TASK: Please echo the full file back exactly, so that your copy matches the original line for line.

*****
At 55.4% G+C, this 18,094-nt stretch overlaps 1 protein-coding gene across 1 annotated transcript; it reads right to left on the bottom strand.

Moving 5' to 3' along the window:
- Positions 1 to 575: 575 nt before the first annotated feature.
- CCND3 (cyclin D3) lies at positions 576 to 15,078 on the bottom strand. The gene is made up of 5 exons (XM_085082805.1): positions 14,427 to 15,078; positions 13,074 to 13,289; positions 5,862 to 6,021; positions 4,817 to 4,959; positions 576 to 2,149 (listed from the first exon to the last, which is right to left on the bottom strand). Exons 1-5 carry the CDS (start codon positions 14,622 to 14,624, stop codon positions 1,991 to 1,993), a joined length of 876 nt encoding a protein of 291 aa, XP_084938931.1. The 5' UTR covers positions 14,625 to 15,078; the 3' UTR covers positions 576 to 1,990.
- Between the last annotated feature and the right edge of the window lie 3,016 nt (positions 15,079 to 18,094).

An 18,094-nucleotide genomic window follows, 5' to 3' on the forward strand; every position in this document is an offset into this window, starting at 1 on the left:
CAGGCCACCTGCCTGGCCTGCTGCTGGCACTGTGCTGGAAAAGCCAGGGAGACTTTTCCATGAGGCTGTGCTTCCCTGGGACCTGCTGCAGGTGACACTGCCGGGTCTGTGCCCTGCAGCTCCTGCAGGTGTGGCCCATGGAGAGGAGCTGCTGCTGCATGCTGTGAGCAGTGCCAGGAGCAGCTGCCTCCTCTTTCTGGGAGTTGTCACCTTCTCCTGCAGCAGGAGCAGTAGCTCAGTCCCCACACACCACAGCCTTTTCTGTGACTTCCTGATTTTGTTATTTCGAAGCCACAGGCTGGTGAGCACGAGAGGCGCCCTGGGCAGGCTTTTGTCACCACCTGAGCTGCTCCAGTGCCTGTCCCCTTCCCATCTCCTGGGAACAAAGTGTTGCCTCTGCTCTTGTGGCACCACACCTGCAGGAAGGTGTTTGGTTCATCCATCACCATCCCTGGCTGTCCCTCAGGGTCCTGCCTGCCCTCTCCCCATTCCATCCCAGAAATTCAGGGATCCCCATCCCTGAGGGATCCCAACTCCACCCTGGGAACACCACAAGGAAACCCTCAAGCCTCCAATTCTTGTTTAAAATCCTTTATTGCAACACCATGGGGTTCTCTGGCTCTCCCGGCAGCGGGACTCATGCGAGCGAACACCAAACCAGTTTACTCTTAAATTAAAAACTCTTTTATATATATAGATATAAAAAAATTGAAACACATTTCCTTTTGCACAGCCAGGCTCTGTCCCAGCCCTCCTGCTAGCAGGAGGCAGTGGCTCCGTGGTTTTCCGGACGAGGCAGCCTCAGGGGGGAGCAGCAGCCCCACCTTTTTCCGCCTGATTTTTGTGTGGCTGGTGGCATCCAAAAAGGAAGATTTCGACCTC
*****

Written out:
At 55.4% G+C, this 18,094-nt stretch overlaps 1 protein-coding gene across 1 annotated transcript; it reads right to left on the bottom strand.

Moving 5' to 3' along the window:
- Positions 1 to 575: 575 nt before the first annotated feature.
- CCND3 (cyclin D3) lies at positions 576 to 15,078 on the bottom strand. The gene is made up of 5 exons (XM_085082805.1): positions 14,427 to 15,078; positions 13,074 to 13,289; positions 5,862 to 6,021; positions 4,817 to 4,959; positions 576 to 2,149 (listed from the first exon to the last, which is right to left on the bottom strand). Exons 1-5 carry the CDS (start codon positions 14,622 to 14,624, stop codon positions 1,991 to 1,993), a joined length of 876 nt encoding a protein of 291 aa, XP_084938931.1. The 5' UTR covers positions 14,625 to 15,078; the 3' UTR covers positions 576 to 1,990.
- Between the last annotated feature and the right edge of the window lie 3,016 nt (positions 15,079 to 18,094).

An 18,094-nucleotide genomic window follows, 5' to 3' on the forward strand; every position in this document is an offset into this window, starting at 1 on the left:
CAGGCCACCTGCCTGGCCTGCTGCTGGCACTGTGCTGGAAAAGCCAGGGAGACTTTTCCATGAGGCTGTGCTTCCCTGGGACCTGCTGCAGGTGACACTGCCGGGTCTGTGCCCTGCAGCTCCTGCAGGTGTGGCCCATGGAGAGGAGCTGCTGCTGCATGCTGTGAGCAGTGCCAGGAGCAGCTGCCTCCTCTTTCTGGGAGTTGTCACCTTCTCCTGCAGCAGGAGCAGTAGCTCAGTCCCCACACACCACAGCCTTTTCTGTGACTTCCTGATTTTGTTATTTCGAAGCCACAGGCTGGTGAGCACGAGAGGCGCCCTGGGCAGGCTTTTGTCACCACCTGAGCTGCTCCAGTGCCTGTCCCCTTCCCATCTCCTGGGAACAAAGTGTTGCCTCTGCTCTTGTGGCACCACACCTGCAGGAAGGTGTTTGGTTCATCCATCACCATCCCTGGCTGTCCCTCAGGGTCCTGCCTGCCCTCTCCCCATTCCATCCCAGAAATTCAGGGATCCCCATCCCTGAGGGATCCCAACTCCACCCTGGGAACACCACAAGGAAACCCTCAAGCCTCCAATTCTTGTTTAAAATCCTTTATTGCAACACCATGGGGTTCTCTGGCTCTCCCGGCAGCGGGACTCATGCGAGCGAACACCAAACCAGTTTACTCTTAAATTAAAAACTCTTTTATATATATAGATATAAAAAAATTGAAACACATTTCCTTTTGCACAGCCAGGCTCTGTCCCAGCCCTCCTGCTAGCAGGAGGCAGTGGCTCCGTGGTTTTCCGGACGAGGCAGCCTCAGGGGGGAGCAGCAGCCCCACCTTTTTCCGCCTGATTTTTGTGTGGCTGGTGGCATCCAAAAAGGAAGATTTCGACCTC